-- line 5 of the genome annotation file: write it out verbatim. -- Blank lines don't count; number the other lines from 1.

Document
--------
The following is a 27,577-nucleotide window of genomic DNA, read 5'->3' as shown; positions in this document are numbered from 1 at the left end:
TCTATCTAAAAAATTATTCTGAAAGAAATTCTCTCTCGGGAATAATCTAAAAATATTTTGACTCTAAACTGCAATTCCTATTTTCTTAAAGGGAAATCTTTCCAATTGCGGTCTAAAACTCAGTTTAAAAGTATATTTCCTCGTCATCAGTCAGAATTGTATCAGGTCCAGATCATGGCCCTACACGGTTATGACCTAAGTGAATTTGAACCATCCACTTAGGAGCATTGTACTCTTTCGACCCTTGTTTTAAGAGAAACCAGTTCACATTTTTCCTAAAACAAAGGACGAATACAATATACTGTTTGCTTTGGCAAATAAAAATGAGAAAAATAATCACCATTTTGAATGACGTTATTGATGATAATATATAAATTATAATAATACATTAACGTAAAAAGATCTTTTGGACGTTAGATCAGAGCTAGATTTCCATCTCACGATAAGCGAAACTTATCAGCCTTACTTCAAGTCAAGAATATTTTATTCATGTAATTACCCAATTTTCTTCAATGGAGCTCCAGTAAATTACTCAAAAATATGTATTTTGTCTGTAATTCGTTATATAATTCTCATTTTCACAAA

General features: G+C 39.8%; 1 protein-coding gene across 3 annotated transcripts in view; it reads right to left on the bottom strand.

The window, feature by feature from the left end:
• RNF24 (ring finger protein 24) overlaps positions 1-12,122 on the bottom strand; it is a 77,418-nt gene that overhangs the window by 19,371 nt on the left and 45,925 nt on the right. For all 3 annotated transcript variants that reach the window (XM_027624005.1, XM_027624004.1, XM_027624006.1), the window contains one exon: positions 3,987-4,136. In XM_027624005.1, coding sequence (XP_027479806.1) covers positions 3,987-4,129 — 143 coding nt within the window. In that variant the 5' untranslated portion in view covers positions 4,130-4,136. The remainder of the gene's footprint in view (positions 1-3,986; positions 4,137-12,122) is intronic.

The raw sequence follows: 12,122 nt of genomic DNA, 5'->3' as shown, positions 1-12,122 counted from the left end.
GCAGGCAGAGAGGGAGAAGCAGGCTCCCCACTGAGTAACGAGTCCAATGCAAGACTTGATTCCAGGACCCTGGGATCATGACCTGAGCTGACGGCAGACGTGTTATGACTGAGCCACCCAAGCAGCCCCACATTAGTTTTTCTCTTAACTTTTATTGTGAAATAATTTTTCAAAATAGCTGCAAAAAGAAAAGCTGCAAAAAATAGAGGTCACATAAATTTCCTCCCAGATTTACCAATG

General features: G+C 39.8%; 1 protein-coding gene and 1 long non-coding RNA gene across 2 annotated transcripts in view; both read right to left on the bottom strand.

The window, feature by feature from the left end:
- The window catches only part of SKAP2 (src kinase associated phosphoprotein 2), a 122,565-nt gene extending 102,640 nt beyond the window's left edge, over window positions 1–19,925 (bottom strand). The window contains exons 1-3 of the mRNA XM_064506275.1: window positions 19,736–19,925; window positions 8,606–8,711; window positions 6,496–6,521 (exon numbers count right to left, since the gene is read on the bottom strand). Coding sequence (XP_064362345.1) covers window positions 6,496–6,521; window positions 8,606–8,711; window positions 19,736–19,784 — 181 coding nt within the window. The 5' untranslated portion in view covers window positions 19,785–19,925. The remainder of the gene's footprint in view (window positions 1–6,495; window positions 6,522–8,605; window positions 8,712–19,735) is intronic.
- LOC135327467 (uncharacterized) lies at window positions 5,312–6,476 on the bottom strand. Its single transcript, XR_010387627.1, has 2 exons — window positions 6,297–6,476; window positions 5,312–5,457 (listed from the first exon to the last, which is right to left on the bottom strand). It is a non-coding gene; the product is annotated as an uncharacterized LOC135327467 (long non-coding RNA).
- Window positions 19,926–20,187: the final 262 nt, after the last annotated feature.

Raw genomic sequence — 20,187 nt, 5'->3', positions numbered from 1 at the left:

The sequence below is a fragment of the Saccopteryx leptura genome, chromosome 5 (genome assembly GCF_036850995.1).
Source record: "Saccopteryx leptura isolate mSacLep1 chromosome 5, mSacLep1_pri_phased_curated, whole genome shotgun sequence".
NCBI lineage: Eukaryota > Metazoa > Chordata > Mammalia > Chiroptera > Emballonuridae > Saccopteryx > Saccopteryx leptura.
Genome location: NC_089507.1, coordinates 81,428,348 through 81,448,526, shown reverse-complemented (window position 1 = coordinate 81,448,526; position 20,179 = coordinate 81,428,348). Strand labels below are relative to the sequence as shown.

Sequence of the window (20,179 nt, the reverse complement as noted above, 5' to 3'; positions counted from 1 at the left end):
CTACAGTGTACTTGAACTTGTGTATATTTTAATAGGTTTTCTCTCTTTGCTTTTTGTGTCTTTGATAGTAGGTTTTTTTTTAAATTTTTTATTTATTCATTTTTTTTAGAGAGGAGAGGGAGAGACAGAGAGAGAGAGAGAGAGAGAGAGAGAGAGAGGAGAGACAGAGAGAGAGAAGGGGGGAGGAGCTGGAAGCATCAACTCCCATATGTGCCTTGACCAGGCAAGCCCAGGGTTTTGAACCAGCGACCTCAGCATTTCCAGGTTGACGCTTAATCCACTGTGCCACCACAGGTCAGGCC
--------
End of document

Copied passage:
• RNF24 (ring finger protein 24) overlaps positions 1-12,122 on the bottom strand; it is a 77,418-nt gene that overhangs the window by 19,371 nt on the left and 45,925 nt on the right. For all 3 annotated transcript variants that reach the window (XM_027624005.1, XM_027624004.1, XM_027624006.1), the window contains one exon: positions 3,987-4,136. In XM_027624005.1, coding sequence (XP_027479806.1) covers positions 3,987-4,129 — 143 coding nt within the window. In that variant the 5' untranslated portion in view covers positions 4,130-4,136. The remainder of the gene's footprint in view (positions 1-3,986; positions 4,137-12,122) is intronic.